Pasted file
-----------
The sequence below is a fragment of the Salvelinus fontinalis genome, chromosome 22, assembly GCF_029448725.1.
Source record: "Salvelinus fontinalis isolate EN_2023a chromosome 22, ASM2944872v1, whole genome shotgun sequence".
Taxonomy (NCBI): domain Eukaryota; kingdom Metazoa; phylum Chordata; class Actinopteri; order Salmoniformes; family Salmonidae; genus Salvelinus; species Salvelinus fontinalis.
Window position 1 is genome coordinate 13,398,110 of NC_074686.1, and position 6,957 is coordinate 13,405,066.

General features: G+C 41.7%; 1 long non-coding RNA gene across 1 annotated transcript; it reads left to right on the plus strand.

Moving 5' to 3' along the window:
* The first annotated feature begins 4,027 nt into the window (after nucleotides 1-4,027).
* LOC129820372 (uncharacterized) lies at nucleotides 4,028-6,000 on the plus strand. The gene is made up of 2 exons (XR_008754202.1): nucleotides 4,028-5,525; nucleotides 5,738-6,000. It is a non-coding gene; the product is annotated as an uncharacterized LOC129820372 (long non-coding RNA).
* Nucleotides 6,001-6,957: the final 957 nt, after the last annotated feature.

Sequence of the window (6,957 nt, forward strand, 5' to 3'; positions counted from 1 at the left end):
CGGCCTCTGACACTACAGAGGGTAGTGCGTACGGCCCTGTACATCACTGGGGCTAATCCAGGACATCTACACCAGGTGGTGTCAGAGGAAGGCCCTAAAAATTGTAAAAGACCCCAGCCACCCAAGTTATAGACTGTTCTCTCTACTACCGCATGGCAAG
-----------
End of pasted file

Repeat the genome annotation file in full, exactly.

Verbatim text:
The sequence below is a fragment of the Salvelinus fontinalis genome, chromosome 22, assembly GCF_029448725.1.
Source record: "Salvelinus fontinalis isolate EN_2023a chromosome 22, ASM2944872v1, whole genome shotgun sequence".
Taxonomy (NCBI): domain Eukaryota; kingdom Metazoa; phylum Chordata; class Actinopteri; order Salmoniformes; family Salmonidae; genus Salvelinus; species Salvelinus fontinalis.
Window position 1 is genome coordinate 13,398,110 of NC_074686.1, and position 6,957 is coordinate 13,405,066.

General features: G+C 41.7%; 1 long non-coding RNA gene across 1 annotated transcript; it reads left to right on the plus strand.

Moving 5' to 3' along the window:
* The first annotated feature begins 4,027 nt into the window (after nucleotides 1-4,027).
* LOC129820372 (uncharacterized) lies at nucleotides 4,028-6,000 on the plus strand. The gene is made up of 2 exons (XR_008754202.1): nucleotides 4,028-5,525; nucleotides 5,738-6,000. It is a non-coding gene; the product is annotated as an uncharacterized LOC129820372 (long non-coding RNA).
* Nucleotides 6,001-6,957: the final 957 nt, after the last annotated feature.

Sequence of the window (6,957 nt, forward strand, 5' to 3'; positions counted from 1 at the left end):
CGGCCTCTGACACTACAGAGGGTAGTGCGTACGGCCCTGTACATCACTGGGGCTAATCCAGGACATCTACACCAGGTGGTGTCAGAGGAAGGCCCTAAAAATTGTAAAAGACCCCAGCCACCCAAGTTATAGACTGTTCTCTCTACTACCGCATGGCAAG